College President Travels Outside Comfort Zone
By BRANDON OLAND
The Carroll County Times
WESTMINISTER, Md. (AP) — When McDaniel College president Roger Casey ate his Christmas dinner in December, he dined outdoors near a pool at a Oman hotel overlooking the Strait of Hormuz.
To his surprise, the chorus of “Jingle Bells” could be heard in one of the most conservative Muslim countries in the Middle East.
While he dined with his wife Robyn Allers, servers from the Philippines and a Hindu guitar player from India serenaded the crowd.
“That,” he said, “is the world we live in now.”
Communications are improving. Economies are advancing. Cultures are blending. Casey knows that first-hand. During his academic career, he’s visited 80 countries in a quest to learn more about how other cultures and communities function.
During McDaniel’s winter break, he spent three weeks in the Middle East. He spent Christmas in Jordan. He also visited the rapidly developing economies in oil-rich nations like the United Arab Emirates and Dubai, home to the Burj Khalifa, the world’s tallest building.
The gulf trading post turned massive metropolis, features an enormous shopping mall near the Burj Khalifa with a skating rink and waterfall at the center.
When returning to the United States, Casey appreciated the grandeur of what he experienced.
“It was the first time I flew into New York City and it seemed small,” Casey said of his return flight.
Once students leave campus for their holiday break, Casey is free to go where he chooses. Rather than visit family and friends or take a vacation to a traditional tourist getaway, Casey gets outside his comfort zone and finds a new culture to explore.
This year, it was the Middle East. Last year, it was India and Qatar. He’s witnessed poverty in India and tremendous wealth and opportunity in Dubai. Casey wants the McDaniel College students to grasp the world around them, he said, and many of the professors they will encounter have traveled extensively just like he has.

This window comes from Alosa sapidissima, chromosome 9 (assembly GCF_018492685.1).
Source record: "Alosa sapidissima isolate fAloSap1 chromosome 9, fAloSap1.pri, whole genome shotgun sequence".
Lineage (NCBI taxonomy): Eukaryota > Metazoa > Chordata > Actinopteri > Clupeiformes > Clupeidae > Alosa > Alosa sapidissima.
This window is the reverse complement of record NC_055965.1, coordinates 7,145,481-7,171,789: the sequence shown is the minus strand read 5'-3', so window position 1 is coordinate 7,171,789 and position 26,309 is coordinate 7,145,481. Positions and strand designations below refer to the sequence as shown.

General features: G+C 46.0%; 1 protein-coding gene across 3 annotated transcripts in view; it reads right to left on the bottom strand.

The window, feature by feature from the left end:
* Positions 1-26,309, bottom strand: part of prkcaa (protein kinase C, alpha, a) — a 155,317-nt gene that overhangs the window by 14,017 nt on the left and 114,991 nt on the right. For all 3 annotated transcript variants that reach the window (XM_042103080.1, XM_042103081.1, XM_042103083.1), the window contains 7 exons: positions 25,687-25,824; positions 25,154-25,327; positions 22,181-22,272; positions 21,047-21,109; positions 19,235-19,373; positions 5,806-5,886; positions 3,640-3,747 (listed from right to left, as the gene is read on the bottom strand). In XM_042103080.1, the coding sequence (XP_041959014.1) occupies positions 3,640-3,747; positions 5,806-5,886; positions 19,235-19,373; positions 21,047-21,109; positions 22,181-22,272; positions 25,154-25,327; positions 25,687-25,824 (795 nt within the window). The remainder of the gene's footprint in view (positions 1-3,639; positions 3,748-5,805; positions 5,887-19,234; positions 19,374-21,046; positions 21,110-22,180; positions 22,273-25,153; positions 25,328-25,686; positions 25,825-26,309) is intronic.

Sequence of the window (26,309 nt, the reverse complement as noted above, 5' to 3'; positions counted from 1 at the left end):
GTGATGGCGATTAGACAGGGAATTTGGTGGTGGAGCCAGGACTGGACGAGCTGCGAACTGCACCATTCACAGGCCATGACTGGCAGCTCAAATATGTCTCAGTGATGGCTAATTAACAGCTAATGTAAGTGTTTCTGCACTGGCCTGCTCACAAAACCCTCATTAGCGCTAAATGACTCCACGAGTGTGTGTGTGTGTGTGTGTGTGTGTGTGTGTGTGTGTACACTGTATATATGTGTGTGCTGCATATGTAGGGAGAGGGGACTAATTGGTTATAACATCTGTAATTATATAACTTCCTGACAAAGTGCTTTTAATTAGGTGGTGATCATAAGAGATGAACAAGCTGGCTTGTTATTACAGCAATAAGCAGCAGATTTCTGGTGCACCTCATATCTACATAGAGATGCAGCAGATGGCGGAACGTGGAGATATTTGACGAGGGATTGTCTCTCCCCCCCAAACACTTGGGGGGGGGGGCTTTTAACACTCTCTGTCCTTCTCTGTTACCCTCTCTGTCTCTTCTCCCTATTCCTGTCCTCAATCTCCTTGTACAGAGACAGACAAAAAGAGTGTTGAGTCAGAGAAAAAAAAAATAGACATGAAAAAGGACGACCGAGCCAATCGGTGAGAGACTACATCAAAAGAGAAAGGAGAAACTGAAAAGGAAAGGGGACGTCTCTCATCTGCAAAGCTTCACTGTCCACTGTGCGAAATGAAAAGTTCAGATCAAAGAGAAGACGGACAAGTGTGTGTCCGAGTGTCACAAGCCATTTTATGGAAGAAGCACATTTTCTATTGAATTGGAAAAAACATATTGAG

Casey is fascinated by small countries with robust, powerful economies, including areas like Qatar and Singapore. And while the world is advancing, he said, the United States remains a cut above.
“Despite all the pronouncements, I certainly do not believe the U.S. is dead by any means,” he said. “I still believe we have the finest, most creative, higher education system in the world. And I think our culture tends to produce some of the most creative and talented people in the world. I see no reason why that’s not going to continue.”
While growing up in rural South Carolina, Casey’s family did not venture far from home. A significant trip was to the coastal community of Myrtle Beach. Until he took a college trip to London, he had never been on a plane.
During his career in academia, he’s visited all 50 states and traveled all over the world.
When he accepted the McDaniel College job, he was vacationing in Northern Laos in a rural town that his guide book said did not have electricity. Turns out, the town just added rudimentary means of power, mostly so the people there could charge cell phones.
“And I had four bars,” Casey said of the excellent cell phone coverage.
While Casey can regularly be spotted at campus events, he is constantly on the go. After returning from the Middle East, he visited with McDaniel alumni in Florida and attended a NCAA conference in Texas.
With the spring semester under way, Casey is back on campus, for now. Yet when Christmas rolls around once more, he’s sure to have a passport in hand and a flight to catch.
No matter where he goes, he’s likely to see Christmas lights and Santa.
While scrolling through photos of his Middle East trip on his iPhone, Casey pointed to a familiar figure entering a Jordanian business.
“Look who visited,” he said.
It was Santa Claus, red suit, white beard and all.
(Copyright 2013 by The Associated Press. All Rights Reserved.)